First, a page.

Your opinion is important & by sharing your thoughts you have an impact on neighbourhood and city-wide decisions.
One of the great things about your local government is that councillors and the mayor are accessible to the public.
Your Councillor is there to talk to about things going on in your community. If you have a question or want to share your opinion, your Councillor is a good place to start.
Call or email your Councillor, or visit their website to:
Find out who your Councillor is by visiting or you can call 311.
Community council and standing committee meetings are an opportunity to voice your opinion directly to the members of City Council.
You can have your say in the meeting room, via video conference or in writing. Only community councils and standing committees hear from public presenters. The public cannot speak at City Council. Contact a committee clerk for more information.
You can speak to a committee for up to five minutes. In order to speak at a meeting, register in advance with the committee clerk. Councillors might ask you questions after you speak and your name will be listed online in the public record of the meeting. You will appear in the live broadcast and video archive of the meeting.
You can submit your comments to a committee clerk on anything listed on its agenda by email, fax or mail to the committee clerk. Your name will be listed on the public record of the meeting and your email, fax or letter will be made available for anyone to read.
Petitions can be submitted to the City Clerk or a member of City Council about an item on the agenda of a Committee or City Council meeting.
The petition, including all the names of those who have signed it become part of the public record.
By reviewing page 20 of the procedure by-law you will find rules about:
The City’s budget is a financial plan that describes how much money the City will bring in and spend within a year. There are two types of budget: operating and capital.
The operating budget covers day-to-day spending on services such as recreation programs, parks maintenance, public health, city roads, transit, police and other emergency services.
The capital budget funds the City’s infrastructure that supports service delivery. It pays for the construction and repair of transit, roads, bridges, parks and public buildings such as libraries, community centres and fire stations.
The City also has three rate supported programs: Toronto Water, Solid Waste Management Services and the Toronto Parking Authority. These programs are funded almost entirely by the user in the form of fees.
Give a deputation, which is a short five-minute speech where you can share your comments directly with Budget Committee members. To register to speak, call 416-392-4666 or email firstname.lastname@example.org.
If you cannot attend in person to make a deputation, you can submit a written deputation to the Budget Committee by email to email@example.com, fax 416-392-2980 or mail to Toronto City Hall, 100 Queen St. W., 10th floor, West Tower, Toronto, ON M5H 2N2.
City staff consult the public in a variety of ways to gather input about local or city-wide issues through meetings, open houses, online forums and more. You can find out what is happening and make sure your opinions are considered by participating in a consultation. Consultations could be held on topics such as setting priorities for spending money, how the subway system should be expanded or a new garbage strategy.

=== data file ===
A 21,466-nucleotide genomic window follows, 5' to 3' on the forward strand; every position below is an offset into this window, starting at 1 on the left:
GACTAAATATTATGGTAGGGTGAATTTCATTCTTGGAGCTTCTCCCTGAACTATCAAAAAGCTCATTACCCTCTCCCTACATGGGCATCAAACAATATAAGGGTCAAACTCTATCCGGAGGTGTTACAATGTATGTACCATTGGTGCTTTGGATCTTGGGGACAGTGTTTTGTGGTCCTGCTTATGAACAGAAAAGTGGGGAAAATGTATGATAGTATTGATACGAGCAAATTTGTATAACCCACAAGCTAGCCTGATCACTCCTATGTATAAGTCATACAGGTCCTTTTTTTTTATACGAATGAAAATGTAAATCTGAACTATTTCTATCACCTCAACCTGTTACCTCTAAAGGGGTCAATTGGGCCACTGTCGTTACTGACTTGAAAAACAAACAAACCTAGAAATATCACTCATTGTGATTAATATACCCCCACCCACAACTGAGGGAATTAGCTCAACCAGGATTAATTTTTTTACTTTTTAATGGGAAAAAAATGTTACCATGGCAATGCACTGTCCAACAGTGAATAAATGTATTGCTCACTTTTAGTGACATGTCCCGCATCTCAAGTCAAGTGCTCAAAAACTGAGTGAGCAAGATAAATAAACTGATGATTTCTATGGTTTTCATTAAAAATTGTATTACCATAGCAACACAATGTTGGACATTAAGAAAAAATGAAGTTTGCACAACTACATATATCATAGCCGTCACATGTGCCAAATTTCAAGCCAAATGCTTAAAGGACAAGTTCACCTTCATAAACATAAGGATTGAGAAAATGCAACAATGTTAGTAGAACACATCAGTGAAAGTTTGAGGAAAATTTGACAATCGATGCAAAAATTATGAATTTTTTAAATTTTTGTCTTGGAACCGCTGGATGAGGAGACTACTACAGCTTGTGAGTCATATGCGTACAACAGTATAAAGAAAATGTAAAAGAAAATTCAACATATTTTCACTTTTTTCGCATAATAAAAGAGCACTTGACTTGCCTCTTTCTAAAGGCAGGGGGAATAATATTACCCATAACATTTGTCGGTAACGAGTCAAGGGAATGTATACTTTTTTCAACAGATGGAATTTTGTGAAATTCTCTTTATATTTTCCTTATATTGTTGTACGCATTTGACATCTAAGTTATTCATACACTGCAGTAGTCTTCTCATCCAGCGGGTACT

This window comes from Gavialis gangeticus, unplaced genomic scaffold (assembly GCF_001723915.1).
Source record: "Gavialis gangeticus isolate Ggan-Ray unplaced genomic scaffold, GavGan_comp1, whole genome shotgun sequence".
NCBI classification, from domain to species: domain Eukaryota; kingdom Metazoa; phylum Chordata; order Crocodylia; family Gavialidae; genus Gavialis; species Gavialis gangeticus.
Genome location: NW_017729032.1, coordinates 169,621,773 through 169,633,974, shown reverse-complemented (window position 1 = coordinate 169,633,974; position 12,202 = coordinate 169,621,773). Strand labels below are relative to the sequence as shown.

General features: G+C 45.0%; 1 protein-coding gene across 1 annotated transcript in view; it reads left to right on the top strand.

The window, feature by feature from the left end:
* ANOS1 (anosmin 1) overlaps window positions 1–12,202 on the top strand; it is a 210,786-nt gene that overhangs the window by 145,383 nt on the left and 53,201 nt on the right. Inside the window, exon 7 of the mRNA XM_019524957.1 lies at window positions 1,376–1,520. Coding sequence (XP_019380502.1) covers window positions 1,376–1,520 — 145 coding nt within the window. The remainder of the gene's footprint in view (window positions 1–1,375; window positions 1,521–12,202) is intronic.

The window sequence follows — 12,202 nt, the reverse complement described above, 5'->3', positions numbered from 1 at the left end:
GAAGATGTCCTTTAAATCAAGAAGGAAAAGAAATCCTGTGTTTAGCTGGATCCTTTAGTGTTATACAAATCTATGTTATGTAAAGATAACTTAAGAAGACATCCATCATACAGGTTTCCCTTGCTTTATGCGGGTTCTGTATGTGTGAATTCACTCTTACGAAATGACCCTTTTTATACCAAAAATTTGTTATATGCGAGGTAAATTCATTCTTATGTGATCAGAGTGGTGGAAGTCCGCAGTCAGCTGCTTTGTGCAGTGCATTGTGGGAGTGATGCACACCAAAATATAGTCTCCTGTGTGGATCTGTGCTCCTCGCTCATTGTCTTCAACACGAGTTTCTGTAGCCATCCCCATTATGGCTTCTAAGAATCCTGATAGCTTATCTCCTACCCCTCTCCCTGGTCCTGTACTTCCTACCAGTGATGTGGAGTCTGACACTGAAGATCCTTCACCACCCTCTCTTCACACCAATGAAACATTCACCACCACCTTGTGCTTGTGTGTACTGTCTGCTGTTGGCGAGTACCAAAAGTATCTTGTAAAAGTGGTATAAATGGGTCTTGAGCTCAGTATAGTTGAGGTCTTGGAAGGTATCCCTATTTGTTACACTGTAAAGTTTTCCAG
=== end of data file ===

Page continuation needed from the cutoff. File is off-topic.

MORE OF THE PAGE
Find out if there are any consultations or meetings happening in your community:
Households or businesses may receive information by mail from the City about a local poll. The City conducts polls to gather opinions about a possible change in your community. You can take part in a poll if you are 18 years old on or before the final day of polling and if you are an owner, resident or tenant of property in the polling area.
Possible poll topics include:
Municipal elections happen every four years on the fourth Monday of October.
The next general municipal election will be held on October 26, 2026. Eligible voters can vote for mayor, councillor and school board trustee.
The City is responsible for running elections on behalf of the four school boards in Toronto. The role of the school board trustee is to develop and monitor school policies, approve budgets and represent education interests of residents. The four school boards are:
A by-election can happen between general elections if a City Council or school board seat becomes vacant.
You can vote in Toronto’s municipal election or a by-election if you are:
The voters’ list is the list of eligible electors in the city of Toronto. Currently, the Municipal Property Assessment Corporation (MPAC) is responsible for preparing the preliminary list of electors for each municipality and school board in Ontario. It is MPAC’s Municipal Property Assessment database of property owners and tenants that is used to prepare the final voters’ list for Election Day.
By logging into voterlookup.ca, you can confirm, update your electoral information or add your name to the MPAC database used to create the preliminary voters’ list.
Starting in 2024, Elections Ontario will assume responsibility of managing the municipal voters’ list, creating a single permanent list for both provincial and municipal elections in Ontario.
For every general election and some by-elections the City of Toronto hires people to work in voting places across the city. This is a great way to participate in the democratic process. You do not have to be a Canadian citizen to work an election. There are many roles available and everyone is encouraged to apply.
The City Clerk is committed to ensuring persons with disabilities have full and equal access to elections and the ability to vote privately and independently. Learn more about the Election Accessibility Plan.
For information about upcoming elections: